April 16, 2014 6:37 PM EDT

The rates of type 2 diabetes-related complications, like heart attacks, kidney failure, strokes, and amputations, have significantly dropped in the last 20 years.

In the new study, published in The New England Journal of Medicine, researchers at the Centers for Disease Control and Prevention looked at four major data sets and found that the rates of heart attacks and deaths related to high blood sugar dropped 60% from 1990 to 2010. The rates of lower extremity amputations, as well as strokes, dropped by about 50%, and end-stage kidney failure by 30%.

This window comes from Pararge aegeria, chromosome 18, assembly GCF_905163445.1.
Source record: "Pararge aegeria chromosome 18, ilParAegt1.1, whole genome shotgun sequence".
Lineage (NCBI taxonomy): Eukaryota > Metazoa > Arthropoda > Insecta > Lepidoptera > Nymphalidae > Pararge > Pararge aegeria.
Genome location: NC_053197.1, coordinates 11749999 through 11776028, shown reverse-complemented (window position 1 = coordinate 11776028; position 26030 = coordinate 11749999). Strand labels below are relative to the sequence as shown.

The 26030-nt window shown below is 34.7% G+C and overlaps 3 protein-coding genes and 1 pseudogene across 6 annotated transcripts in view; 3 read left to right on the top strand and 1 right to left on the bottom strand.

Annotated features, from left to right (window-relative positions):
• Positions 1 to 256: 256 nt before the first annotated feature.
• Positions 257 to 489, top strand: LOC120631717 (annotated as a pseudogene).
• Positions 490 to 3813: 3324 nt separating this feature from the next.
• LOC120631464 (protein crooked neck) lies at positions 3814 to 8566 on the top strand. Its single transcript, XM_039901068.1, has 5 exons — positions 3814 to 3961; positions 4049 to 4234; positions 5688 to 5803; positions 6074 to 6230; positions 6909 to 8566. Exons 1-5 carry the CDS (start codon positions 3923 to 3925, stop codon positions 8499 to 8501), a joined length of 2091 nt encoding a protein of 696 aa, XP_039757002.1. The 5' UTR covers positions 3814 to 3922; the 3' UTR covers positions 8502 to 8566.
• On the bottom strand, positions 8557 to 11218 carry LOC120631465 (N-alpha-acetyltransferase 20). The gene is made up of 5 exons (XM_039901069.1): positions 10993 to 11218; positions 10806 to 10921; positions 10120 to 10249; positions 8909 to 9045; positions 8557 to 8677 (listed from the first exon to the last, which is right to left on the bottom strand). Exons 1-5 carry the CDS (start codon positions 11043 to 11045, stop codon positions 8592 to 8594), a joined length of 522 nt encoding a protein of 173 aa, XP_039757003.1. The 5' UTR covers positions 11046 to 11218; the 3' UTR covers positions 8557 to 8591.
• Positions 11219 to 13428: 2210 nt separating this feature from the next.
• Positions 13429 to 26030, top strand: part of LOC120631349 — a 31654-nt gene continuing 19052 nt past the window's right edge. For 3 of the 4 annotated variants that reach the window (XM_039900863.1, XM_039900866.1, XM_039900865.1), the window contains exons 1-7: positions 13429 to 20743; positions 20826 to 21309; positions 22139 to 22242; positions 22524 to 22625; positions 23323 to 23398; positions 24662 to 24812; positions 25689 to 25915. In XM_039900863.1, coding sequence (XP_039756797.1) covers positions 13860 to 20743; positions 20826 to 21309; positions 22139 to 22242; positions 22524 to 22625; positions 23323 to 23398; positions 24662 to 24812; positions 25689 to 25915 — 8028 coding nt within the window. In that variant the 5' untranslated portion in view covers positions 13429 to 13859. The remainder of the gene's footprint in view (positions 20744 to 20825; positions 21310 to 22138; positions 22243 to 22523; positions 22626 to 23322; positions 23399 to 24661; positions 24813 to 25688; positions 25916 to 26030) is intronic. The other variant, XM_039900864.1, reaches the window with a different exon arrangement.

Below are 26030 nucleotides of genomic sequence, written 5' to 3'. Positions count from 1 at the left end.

“We were a bit surprised by magnitude of the decrease in heart attack and stroke,” lead study author Edward W. Gregg, a senior epidemiologist at the Centers for Disease Control and Prevention, told The New York Times.

Still, over the same study period, the number of Americans with diabetes tripled, rising to 26 million. While the sharp decline in compilations is reassuring, it’s likely because the medical community has gotten better at diagnosis and treatment.

[The New York Times]

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